This Just In: Americans Love DVRs and Streaming Movies Online
A study due Wednesday indicates that watching a movie via a subscription service like Netflix is rapidly gaining on DVD and Blu-ray as the preferred method of at-home viewing.
As Hollywood digests news that domestic box-office revenue was 3.4 percent lower in 2011 than it was the year before, another number to chew on is that 14 percent of Americans now say that their favorite way to watch a movie at home is to stream it over the Internet via a subscription service. That’s up from just 4 percent two years earlier.
The data is among the myriad numbers in Deloitte’s State of the Media Democracy survey, results of which are due today.
Netflix should obviously celebrate the results, since it’s the company most people think of when they hear “subscription streaming service.” While that category is rising, streaming or downloading movies for free online has stagnated, with just 6 percent calling it their favorite method, the same as a year earlier and a year before that.
According to the survey, 42 percent of Americans ages 14-75 have streamed a movie online, up from 28 percent in 2009.
Streaming a movie on a tablet also showed up for the first time (it’s the sixth year Deloitte has conducted the survey). One percent of consumers called streaming to a tablet their favorite way to view a movie (not counting at a movie theater), and 13 percent of Americans owned a tablet in 2011 (mostly iPads), up from 5 percent in 2010.
Watching a movie on a TV screen via DVD or Blu-ray disc is still one of the preferred methods, though it’s down two percentage points to 35 percent.
The ease of streaming might be leading to larger audiences for movies, even if folks aren’t seeing them at theaters or buying them on DVD. Deloitte said that only 19 percent of American consumers did not watch a movie at home in the past six months, down from 37 percent who saw zero movies in the same half-year frame in 2007.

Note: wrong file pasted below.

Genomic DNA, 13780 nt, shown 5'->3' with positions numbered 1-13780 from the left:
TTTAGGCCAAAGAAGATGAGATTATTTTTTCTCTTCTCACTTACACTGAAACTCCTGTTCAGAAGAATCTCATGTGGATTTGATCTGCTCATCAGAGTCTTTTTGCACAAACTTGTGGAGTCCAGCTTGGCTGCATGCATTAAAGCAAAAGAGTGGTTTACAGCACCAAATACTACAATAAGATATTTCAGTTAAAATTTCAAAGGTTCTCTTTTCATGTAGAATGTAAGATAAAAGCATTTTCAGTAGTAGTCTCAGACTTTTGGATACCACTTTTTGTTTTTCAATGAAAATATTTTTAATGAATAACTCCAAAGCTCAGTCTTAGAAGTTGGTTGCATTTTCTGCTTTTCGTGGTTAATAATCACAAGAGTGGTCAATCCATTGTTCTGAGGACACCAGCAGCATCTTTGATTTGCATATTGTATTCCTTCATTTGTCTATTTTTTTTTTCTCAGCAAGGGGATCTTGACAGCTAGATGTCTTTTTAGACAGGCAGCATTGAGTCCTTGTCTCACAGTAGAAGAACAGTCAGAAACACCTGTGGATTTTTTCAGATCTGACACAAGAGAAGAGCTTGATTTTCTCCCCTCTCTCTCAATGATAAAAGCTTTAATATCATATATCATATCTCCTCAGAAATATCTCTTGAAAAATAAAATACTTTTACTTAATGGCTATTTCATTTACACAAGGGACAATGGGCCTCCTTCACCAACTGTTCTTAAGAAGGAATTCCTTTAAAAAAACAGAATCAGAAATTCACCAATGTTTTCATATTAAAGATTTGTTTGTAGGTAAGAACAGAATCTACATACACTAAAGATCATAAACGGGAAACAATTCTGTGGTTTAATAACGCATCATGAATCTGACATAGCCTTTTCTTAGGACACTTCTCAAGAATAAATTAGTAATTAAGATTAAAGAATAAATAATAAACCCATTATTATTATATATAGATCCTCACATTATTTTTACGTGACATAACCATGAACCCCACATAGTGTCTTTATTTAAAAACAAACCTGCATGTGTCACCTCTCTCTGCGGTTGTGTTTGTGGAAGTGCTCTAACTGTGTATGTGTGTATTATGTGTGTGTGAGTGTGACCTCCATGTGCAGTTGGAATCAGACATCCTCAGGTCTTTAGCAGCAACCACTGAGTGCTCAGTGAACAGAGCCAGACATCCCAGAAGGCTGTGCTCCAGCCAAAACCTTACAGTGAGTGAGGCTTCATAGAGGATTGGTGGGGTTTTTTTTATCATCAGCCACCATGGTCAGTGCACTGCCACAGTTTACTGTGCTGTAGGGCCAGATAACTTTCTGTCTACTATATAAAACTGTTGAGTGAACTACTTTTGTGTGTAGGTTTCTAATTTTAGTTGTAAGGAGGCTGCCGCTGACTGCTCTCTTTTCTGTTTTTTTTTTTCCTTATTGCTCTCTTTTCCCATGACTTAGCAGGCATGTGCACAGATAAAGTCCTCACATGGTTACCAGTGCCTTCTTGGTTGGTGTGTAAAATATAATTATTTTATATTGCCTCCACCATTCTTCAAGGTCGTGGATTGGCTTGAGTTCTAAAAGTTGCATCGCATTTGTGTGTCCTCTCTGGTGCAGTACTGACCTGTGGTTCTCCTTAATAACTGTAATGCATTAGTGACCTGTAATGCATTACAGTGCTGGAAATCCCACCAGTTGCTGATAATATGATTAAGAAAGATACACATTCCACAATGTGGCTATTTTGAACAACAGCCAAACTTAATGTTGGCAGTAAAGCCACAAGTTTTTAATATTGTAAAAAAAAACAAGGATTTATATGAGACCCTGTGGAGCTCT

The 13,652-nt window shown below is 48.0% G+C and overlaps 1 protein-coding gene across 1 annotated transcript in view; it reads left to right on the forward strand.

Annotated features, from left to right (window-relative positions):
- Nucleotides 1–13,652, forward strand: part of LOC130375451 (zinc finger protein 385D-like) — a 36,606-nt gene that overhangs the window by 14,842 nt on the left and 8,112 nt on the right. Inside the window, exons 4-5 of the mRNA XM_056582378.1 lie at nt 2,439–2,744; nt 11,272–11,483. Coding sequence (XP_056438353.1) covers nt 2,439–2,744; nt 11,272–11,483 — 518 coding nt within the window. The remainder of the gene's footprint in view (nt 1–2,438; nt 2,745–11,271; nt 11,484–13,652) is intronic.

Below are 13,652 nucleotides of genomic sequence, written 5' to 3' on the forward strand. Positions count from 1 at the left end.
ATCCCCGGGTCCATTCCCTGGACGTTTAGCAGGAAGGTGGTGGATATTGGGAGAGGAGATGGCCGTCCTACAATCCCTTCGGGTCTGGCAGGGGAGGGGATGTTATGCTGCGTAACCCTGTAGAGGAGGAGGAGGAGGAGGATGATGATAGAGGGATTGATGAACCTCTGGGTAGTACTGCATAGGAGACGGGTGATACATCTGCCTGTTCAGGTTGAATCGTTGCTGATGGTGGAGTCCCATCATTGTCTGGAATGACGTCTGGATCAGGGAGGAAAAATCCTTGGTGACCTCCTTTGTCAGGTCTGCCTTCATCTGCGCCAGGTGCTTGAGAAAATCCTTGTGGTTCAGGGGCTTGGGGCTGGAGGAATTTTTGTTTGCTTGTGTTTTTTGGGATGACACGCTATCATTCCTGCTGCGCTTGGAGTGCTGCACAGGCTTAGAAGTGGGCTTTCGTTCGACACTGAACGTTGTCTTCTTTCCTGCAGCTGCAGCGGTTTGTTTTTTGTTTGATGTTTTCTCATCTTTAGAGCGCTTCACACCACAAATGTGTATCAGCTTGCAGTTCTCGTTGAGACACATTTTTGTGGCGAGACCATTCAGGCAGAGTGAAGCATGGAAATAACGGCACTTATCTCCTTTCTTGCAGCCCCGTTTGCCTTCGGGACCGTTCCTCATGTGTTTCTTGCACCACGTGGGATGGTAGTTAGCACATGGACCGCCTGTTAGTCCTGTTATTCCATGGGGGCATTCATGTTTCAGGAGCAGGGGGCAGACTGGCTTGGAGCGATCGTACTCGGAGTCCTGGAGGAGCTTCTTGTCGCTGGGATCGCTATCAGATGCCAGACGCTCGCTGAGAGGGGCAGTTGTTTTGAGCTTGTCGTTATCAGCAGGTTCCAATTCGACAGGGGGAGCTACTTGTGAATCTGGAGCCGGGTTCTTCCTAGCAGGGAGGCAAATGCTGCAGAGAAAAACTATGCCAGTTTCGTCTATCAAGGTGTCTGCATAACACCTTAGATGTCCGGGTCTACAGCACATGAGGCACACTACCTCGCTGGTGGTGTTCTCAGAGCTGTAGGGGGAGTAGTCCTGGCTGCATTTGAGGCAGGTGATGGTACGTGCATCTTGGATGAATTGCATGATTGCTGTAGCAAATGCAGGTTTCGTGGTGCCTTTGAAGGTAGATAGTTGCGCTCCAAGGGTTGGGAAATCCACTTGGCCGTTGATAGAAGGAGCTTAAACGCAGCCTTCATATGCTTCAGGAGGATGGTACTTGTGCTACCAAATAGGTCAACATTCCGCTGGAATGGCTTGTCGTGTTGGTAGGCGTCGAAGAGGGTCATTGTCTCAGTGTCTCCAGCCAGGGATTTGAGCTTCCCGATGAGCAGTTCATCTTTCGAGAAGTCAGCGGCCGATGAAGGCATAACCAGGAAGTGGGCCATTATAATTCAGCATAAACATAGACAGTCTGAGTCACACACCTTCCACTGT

Digital technology is also changing the way folks watch TV shows, of course, and one takeaway from Deloitte’s survey is that people love their DVRs, and cable-satellite-telco providers would be wise to push the gadgetry to their customers before they cut the cord entirely.
Even though just 44 percent of American consumers have a DVR, it has already become the No. 2 preferred way to watch television. No. 1 is still “live on my home TV system,” though the category is down from 74 percent in 2010 to 71 percent in 2011.
On-demand is third, viewing free from an online service (like Hulu) is fourth, viewing from a show’s Internet site is fifth and watching on DVD or Blu-ray is the sixth most preferred way to watch a favorite TV show.
Deloitte says that 9 percent of Americans have already cut their pay-TV cords (metaphorically speaking) while 11 percent “are considering doing so because they can watch almost all of their favorite shows online,” according to a synopsis of the 25-page report.